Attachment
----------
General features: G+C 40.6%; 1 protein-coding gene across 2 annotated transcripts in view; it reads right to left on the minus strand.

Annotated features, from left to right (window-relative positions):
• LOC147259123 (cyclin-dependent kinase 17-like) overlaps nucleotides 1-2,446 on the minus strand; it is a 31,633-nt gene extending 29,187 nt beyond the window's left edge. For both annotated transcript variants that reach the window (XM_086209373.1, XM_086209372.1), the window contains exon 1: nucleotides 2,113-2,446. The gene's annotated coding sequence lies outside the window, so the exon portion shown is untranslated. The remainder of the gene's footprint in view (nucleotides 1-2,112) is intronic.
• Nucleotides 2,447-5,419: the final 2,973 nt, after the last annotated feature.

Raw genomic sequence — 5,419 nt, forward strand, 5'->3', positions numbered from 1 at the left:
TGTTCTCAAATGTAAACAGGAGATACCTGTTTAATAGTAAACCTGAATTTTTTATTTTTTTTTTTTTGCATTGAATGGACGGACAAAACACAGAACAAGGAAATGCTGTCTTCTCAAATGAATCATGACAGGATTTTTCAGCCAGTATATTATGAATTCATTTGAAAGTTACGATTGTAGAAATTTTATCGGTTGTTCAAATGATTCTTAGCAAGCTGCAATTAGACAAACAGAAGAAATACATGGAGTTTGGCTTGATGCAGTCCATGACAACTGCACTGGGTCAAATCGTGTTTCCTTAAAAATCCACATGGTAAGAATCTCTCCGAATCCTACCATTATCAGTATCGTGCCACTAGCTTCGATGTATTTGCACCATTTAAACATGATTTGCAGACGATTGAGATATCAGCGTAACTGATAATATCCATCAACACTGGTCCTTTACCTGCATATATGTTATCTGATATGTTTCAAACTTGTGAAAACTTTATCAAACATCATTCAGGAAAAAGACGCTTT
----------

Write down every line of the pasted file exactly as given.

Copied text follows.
General features: G+C 40.6%; 1 protein-coding gene across 2 annotated transcripts in view; it reads right to left on the minus strand.

Annotated features, from left to right (window-relative positions):
• LOC147259123 (cyclin-dependent kinase 17-like) overlaps nucleotides 1-2,446 on the minus strand; it is a 31,633-nt gene extending 29,187 nt beyond the window's left edge. For both annotated transcript variants that reach the window (XM_086209373.1, XM_086209372.1), the window contains exon 1: nucleotides 2,113-2,446. The gene's annotated coding sequence lies outside the window, so the exon portion shown is untranslated. The remainder of the gene's footprint in view (nucleotides 1-2,112) is intronic.
• Nucleotides 2,447-5,419: the final 2,973 nt, after the last annotated feature.

Raw genomic sequence — 5,419 nt, forward strand, 5'->3', positions numbered from 1 at the left:
TGTTCTCAAATGTAAACAGGAGATACCTGTTTAATAGTAAACCTGAATTTTTTATTTTTTTTTTTTTGCATTGAATGGACGGACAAAACACAGAACAAGGAAATGCTGTCTTCTCAAATGAATCATGACAGGATTTTTCAGCCAGTATATTATGAATTCATTTGAAAGTTACGATTGTAGAAATTTTATCGGTTGTTCAAATGATTCTTAGCAAGCTGCAATTAGACAAACAGAAGAAATACATGGAGTTTGGCTTGATGCAGTCCATGACAACTGCACTGGGTCAAATCGTGTTTCCTTAAAAATCCACATGGTAAGAATCTCTCCGAATCCTACCATTATCAGTATCGTGCCACTAGCTTCGATGTATTTGCACCATTTAAACATGATTTGCAGACGATTGAGATATCAGCGTAACTGATAATATCCATCAACACTGGTCCTTTACCTGCATATATGTTATCTGATATGTTTCAAACTTGTGAAAACTTTATCAAACATCATTCAGGAAAAAGACGCTTT